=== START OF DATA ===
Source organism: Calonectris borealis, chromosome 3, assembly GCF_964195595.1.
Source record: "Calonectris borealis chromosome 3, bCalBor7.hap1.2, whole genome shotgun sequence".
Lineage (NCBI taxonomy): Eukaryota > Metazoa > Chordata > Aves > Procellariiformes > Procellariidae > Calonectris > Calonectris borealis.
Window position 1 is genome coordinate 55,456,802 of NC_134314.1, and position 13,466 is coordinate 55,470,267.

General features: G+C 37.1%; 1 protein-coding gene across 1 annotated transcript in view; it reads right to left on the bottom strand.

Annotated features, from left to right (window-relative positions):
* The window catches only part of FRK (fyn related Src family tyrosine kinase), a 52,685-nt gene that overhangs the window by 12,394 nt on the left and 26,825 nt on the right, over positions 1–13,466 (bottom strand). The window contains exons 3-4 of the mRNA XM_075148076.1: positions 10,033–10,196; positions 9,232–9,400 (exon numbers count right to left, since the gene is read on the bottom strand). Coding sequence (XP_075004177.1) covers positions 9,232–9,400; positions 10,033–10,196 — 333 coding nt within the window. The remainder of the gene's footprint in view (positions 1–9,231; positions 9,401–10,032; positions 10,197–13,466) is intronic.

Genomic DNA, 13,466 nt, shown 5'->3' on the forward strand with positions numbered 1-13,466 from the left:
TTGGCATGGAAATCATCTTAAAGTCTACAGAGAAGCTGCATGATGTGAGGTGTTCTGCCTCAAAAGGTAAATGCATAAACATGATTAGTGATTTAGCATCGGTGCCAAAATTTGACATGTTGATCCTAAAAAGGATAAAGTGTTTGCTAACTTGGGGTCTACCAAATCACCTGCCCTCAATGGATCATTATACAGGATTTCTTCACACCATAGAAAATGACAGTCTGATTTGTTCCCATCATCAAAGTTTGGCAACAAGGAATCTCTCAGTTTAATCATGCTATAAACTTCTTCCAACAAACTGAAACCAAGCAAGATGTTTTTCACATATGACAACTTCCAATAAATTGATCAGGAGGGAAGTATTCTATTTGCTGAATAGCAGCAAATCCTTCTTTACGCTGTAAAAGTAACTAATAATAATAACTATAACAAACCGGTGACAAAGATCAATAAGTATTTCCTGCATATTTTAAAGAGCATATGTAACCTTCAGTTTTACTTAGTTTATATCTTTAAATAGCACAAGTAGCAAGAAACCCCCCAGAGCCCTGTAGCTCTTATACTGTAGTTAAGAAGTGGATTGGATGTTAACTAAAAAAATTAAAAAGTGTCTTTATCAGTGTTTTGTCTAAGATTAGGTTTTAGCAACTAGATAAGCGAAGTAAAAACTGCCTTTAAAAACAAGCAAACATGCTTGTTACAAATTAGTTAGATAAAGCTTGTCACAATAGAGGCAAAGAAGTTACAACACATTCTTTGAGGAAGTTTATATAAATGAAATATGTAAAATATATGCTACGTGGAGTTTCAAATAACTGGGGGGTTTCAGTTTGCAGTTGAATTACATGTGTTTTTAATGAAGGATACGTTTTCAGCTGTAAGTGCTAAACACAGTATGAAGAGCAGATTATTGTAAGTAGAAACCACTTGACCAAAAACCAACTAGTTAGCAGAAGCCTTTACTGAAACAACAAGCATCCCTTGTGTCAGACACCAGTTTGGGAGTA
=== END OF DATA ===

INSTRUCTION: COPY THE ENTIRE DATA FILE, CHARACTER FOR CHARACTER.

Source organism: Calonectris borealis, chromosome 3, assembly GCF_964195595.1.
Source record: "Calonectris borealis chromosome 3, bCalBor7.hap1.2, whole genome shotgun sequence".
Lineage (NCBI taxonomy): Eukaryota > Metazoa > Chordata > Aves > Procellariiformes > Procellariidae > Calonectris > Calonectris borealis.
Window position 1 is genome coordinate 55,456,802 of NC_134314.1, and position 13,466 is coordinate 55,470,267.

General features: G+C 37.1%; 1 protein-coding gene across 1 annotated transcript in view; it reads right to left on the bottom strand.

Annotated features, from left to right (window-relative positions):
* The window catches only part of FRK (fyn related Src family tyrosine kinase), a 52,685-nt gene that overhangs the window by 12,394 nt on the left and 26,825 nt on the right, over positions 1–13,466 (bottom strand). The window contains exons 3-4 of the mRNA XM_075148076.1: positions 10,033–10,196; positions 9,232–9,400 (exon numbers count right to left, since the gene is read on the bottom strand). Coding sequence (XP_075004177.1) covers positions 9,232–9,400; positions 10,033–10,196 — 333 coding nt within the window. The remainder of the gene's footprint in view (positions 1–9,231; positions 9,401–10,032; positions 10,197–13,466) is intronic.

Genomic DNA, 13,466 nt, shown 5'->3' on the forward strand with positions numbered 1-13,466 from the left:
TTGGCATGGAAATCATCTTAAAGTCTACAGAGAAGCTGCATGATGTGAGGTGTTCTGCCTCAAAAGGTAAATGCATAAACATGATTAGTGATTTAGCATCGGTGCCAAAATTTGACATGTTGATCCTAAAAAGGATAAAGTGTTTGCTAACTTGGGGTCTACCAAATCACCTGCCCTCAATGGATCATTATACAGGATTTCTTCACACCATAGAAAATGACAGTCTGATTTGTTCCCATCATCAAAGTTTGGCAACAAGGAATCTCTCAGTTTAATCATGCTATAAACTTCTTCCAACAAACTGAAACCAAGCAAGATGTTTTTCACATATGACAACTTCCAATAAATTGATCAGGAGGGAAGTATTCTATTTGCTGAATAGCAGCAAATCCTTCTTTACGCTGTAAAAGTAACTAATAATAATAACTATAACAAACCGGTGACAAAGATCAATAAGTATTTCCTGCATATTTTAAAGAGCATATGTAACCTTCAGTTTTACTTAGTTTATATCTTTAAATAGCACAAGTAGCAAGAAACCCCCCAGAGCCCTGTAGCTCTTATACTGTAGTTAAGAAGTGGATTGGATGTTAACTAAAAAAATTAAAAAGTGTCTTTATCAGTGTTTTGTCTAAGATTAGGTTTTAGCAACTAGATAAGCGAAGTAAAAACTGCCTTTAAAAACAAGCAAACATGCTTGTTACAAATTAGTTAGATAAAGCTTGTCACAATAGAGGCAAAGAAGTTACAACACATTCTTTGAGGAAGTTTATATAAATGAAATATGTAAAATATATGCTACGTGGAGTTTCAAATAACTGGGGGGTTTCAGTTTGCAGTTGAATTACATGTGTTTTTAATGAAGGATACGTTTTCAGCTGTAAGTGCTAAACACAGTATGAAGAGCAGATTATTGTAAGTAGAAACCACTTGACCAAAAACCAACTAGTTAGCAGAAGCCTTTACTGAAACAACAAGCATCCCTTGTGTCAGACACCAGTTTGGGAGTA